Re: Why does Debian allow all incoming traffic by default
- Date: Sat, 22 Sep 2018 13:38:11 +0300
- From: Reco <recoverym4n@xxxxxxxxx>
- Subject: Re: Why does Debian allow all incoming traffic by default
On Sat, Sep 22, 2018 at 06:05:01AM -0400, Henning Follmann wrote:
> On Fri, Sep 21, 2018 at 09:32:45PM +0300, Reco wrote:
> > Hi.
> > On Fri, Sep 21, 2018 at 07:14:03PM +0100, Brian wrote:
> > > On Fri 21 Sep 2018 at 19:25:22 +0300, Reco wrote:
> > >
> > > > Hi.
> > > >
> > > > On Fri, Sep 21, 2018 at 08:55:21AM -0400, Henning Follmann wrote:
> > > > > On Fri, Sep 21, 2018 at 08:34:50AM +0530, Subhadip Ghosh wrote:
> > > > > > Hi,
> > > > > >
> > TCP RST attack requires exactly that. That, and an absence of a
> > firewall.
> > > There is no point with a standard Debian installation (which is what the
> > > OP inquired about). Debian is already a good netizen.
> > Good person makes a TCP connection to unprotected (as in - no firewall
> > interference) host. Since there's nothing on a host that does not listen
> > appropriate TCP port - host's kernel sends back TCP RST packet.
> > Good person's connection terminates, everyone's happy. That's how it
> > goes in your typical LAN.
> Sorry that is not how a RST attack works.
> You send a TCP package two either or both ends where the RST flag is set by
> faking your address. This way mostTCP implementation close the exsisting
> connection. The china firewall works that way. It is a kind of denial of
> service attack.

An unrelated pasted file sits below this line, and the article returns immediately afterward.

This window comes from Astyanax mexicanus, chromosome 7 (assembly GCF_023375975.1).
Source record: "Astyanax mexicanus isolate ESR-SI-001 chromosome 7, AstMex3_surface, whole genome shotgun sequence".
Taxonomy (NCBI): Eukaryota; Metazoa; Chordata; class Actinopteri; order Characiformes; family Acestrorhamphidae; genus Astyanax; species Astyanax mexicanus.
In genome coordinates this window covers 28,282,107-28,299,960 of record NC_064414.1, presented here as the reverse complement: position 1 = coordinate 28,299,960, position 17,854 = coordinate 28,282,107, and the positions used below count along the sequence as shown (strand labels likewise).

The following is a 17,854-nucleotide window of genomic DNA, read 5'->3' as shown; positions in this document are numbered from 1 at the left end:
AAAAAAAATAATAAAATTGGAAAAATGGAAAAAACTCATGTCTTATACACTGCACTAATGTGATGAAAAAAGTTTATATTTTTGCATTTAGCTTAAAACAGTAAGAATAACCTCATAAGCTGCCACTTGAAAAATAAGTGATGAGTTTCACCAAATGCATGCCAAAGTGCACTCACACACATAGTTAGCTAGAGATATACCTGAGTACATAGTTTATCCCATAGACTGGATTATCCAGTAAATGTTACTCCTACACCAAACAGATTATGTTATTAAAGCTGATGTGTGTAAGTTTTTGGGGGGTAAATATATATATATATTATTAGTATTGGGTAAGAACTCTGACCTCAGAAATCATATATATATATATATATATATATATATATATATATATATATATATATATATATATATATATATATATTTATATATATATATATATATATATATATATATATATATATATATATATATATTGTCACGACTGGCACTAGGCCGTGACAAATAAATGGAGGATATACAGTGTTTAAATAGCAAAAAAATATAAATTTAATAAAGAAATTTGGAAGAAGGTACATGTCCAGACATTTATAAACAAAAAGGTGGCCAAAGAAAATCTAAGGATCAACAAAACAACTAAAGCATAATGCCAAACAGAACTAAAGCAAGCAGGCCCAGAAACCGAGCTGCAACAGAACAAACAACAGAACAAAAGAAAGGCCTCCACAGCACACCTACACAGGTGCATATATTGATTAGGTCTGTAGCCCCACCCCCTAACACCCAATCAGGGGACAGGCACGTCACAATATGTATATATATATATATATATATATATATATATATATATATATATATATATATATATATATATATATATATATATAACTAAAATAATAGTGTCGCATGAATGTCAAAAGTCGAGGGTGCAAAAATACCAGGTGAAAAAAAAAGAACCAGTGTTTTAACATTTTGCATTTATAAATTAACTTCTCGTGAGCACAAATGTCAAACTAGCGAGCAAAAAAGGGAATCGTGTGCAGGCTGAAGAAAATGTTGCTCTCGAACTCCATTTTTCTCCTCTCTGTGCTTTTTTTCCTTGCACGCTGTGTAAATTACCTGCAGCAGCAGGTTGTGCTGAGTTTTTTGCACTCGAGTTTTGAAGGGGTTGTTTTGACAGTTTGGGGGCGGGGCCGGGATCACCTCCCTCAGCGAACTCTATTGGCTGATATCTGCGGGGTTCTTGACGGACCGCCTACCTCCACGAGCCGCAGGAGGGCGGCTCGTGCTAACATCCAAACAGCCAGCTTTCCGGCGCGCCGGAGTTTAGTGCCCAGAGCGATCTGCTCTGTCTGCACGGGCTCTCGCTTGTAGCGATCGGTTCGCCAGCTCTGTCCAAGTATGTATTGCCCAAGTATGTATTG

That's how it goes if you're in-between router.
> If you send a TCP package to a computer not listening it will send a ICMP
> error back.
Does not work that way for me in a single L2 segment:
nmap -sT -p 23 <victim.host.has.no.telnet>
tcpdump -ni <outgoing interface>
13:28:17.826101 IP 10.20.0.1.37928 > 10.20.110.23.23: Flags [S], seq ...269
13:28:17.826111 IP 10.20.110.23.23 > 10.20.0.1.37928: Flags [R.], seq 0, ack ...270
Can I have my ICMP packet please? I can generate those with iptables'
REJECT target, but I get TCP RST only with empty INPUT chain.
> > Evil person makes a TCP connection to unprotected host, but forges
> > source IP. Host sends TCP RST to this forged IP, host acting as a
> > 'reflector' to an attack. And being a bad netizen at the same time.
> > Evil person takes as many of such hosts as possible - and there goes
> > your old-fashioned RST DDOS.
Yes. Nobody does it anymore as there are numerous ways of traffic
amplification, but still 'yes'.
> > I recall that you've stated that your servers do not run any kind of
> > packet filter. So, just in case - one cannot harm the reflector that
> > way.
> On those machines where I run a firewall, I use by default REJECT and not
> DROP. This also sends a ICMP back. In most cases this is desireable.
In a LAN that's definitely desirable. Helps with the troubleshooting and
stuff. Doing this in a WAN makes the host a bad netizen.
> If you
> drop the package without error the TCP sender will just think the package
> was lost and will resend the package. So in most cases REJECT might be
> better than DROP anyway.
I stopped catering for the needs of clearly broken software years ago,
so DROP for WAN is the way.